When a terabyte is small

With Kamel and Owen, I am working on a paper involving database indexes. We had over a terabyte of space, and yet, in the middle of the production of the paper, we ran out of space. Only a year ago, I thought that one terabyte was large.

So, I ask our technician about getting a new drive. He comes back with a small 500 GB drive. I ask how much they cost, he says “$200.”

This is a new frontier for me. Producing a simple research paper required us to generate more than one terabyte of data. Moreover, we will generate much more data before the paper is finished.

Assuming I write, say, 4 research papers a year, this means that I will generate over 4 terabytes of data a year at my current rate which is going to cost me about $1600 in storage.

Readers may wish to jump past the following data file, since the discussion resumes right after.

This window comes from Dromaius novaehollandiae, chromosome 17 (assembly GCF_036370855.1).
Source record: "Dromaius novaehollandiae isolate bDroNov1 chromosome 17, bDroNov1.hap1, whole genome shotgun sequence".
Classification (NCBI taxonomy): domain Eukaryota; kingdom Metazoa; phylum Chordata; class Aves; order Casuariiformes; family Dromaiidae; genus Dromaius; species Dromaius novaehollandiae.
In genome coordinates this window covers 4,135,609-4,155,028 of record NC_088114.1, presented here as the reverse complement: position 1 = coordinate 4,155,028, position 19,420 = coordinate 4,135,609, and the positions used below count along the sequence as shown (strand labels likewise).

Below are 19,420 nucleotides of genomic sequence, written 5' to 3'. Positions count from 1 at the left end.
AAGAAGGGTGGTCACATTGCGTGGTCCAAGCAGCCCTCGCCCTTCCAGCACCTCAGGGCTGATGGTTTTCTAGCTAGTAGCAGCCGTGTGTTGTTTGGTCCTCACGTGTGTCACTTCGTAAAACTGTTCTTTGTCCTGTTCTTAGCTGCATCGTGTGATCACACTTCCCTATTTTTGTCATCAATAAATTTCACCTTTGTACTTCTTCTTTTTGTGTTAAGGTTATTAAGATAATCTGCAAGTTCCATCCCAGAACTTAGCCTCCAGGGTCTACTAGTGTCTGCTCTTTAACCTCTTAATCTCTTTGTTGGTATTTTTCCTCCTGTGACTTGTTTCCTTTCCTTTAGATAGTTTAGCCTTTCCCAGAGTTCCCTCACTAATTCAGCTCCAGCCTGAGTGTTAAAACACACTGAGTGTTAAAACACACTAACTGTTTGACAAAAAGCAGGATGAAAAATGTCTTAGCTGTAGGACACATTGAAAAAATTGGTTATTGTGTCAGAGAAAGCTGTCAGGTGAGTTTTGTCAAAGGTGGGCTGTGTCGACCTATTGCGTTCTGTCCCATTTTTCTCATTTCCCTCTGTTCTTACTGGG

Published by

Daniel Lemire

A computer science professor at the University of Quebec (TELUQ).

3 thoughts on “When a terabyte is small”

  1. I think this is one big obstacle for current research in IR. The time spent dealing with “infrastructure” is getting bigger. This leaves less time for real research. I think that, in the broad field of IR, “industry research” is going to produce much more results in the next years than “academia research”.

    Google’s Peter Norvig is quoted saying – Google does not have the best minds, they have a great infrastructure that allows them to experiment much faster.

    How can academia deal with this?

  2. LOL!!!
    You are probably not old enough to know that rule:
    No matter the size of the drive it is ALWAYS 95/98% full so for the “next run” (whatever this is) you have first to upgrade.
    This is probably even more “solid” than Moore’s law.
    In the very early 70s a 5 megabytes drive was “large”…

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